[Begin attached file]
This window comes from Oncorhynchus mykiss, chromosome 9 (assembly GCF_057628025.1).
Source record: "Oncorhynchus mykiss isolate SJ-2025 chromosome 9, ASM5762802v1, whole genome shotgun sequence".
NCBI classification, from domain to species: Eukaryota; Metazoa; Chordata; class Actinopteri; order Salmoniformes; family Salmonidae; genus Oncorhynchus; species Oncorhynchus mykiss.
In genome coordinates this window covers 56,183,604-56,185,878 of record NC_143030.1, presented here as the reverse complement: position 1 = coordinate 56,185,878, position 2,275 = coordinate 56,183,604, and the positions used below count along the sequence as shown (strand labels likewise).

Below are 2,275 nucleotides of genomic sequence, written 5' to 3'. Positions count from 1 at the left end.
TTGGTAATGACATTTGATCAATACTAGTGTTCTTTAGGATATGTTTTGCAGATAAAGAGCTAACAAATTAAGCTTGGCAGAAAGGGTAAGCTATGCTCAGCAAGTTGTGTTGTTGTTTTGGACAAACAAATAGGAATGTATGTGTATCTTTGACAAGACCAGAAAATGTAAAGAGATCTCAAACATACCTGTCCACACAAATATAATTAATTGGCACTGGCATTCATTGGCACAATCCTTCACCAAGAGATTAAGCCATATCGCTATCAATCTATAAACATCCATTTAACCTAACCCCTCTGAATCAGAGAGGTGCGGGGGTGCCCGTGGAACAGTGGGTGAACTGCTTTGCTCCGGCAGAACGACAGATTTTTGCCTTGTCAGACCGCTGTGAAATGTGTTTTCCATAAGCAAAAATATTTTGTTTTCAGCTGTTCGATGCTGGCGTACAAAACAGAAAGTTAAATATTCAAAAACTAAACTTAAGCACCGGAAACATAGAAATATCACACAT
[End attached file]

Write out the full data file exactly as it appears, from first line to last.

This window comes from Oncorhynchus mykiss, chromosome 9 (assembly GCF_057628025.1).
Source record: "Oncorhynchus mykiss isolate SJ-2025 chromosome 9, ASM5762802v1, whole genome shotgun sequence".
NCBI classification, from domain to species: Eukaryota; Metazoa; Chordata; class Actinopteri; order Salmoniformes; family Salmonidae; genus Oncorhynchus; species Oncorhynchus mykiss.
In genome coordinates this window covers 56,183,604-56,185,878 of record NC_143030.1, presented here as the reverse complement: position 1 = coordinate 56,185,878, position 2,275 = coordinate 56,183,604, and the positions used below count along the sequence as shown (strand labels likewise).

Below are 2,275 nucleotides of genomic sequence, written 5' to 3'. Positions count from 1 at the left end.
TTGGTAATGACATTTGATCAATACTAGTGTTCTTTAGGATATGTTTTGCAGATAAAGAGCTAACAAATTAAGCTTGGCAGAAAGGGTAAGCTATGCTCAGCAAGTTGTGTTGTTGTTTTGGACAAACAAATAGGAATGTATGTGTATCTTTGACAAGACCAGAAAATGTAAAGAGATCTCAAACATACCTGTCCACACAAATATAATTAATTGGCACTGGCATTCATTGGCACAATCCTTCACCAAGAGATTAAGCCATATCGCTATCAATCTATAAACATCCATTTAACCTAACCCCTCTGAATCAGAGAGGTGCGGGGGTGCCCGTGGAACAGTGGGTGAACTGCTTTGCTCCGGCAGAACGACAGATTTTTGCCTTGTCAGACCGCTGTGAAATGTGTTTTCCATAAGCAAAAATATTTTGTTTTCAGCTGTTCGATGCTGGCGTACAAAACAGAAAGTTAAATATTCAAAAACTAAACTTAAGCACCGGAAACATAGAAATATCACACAT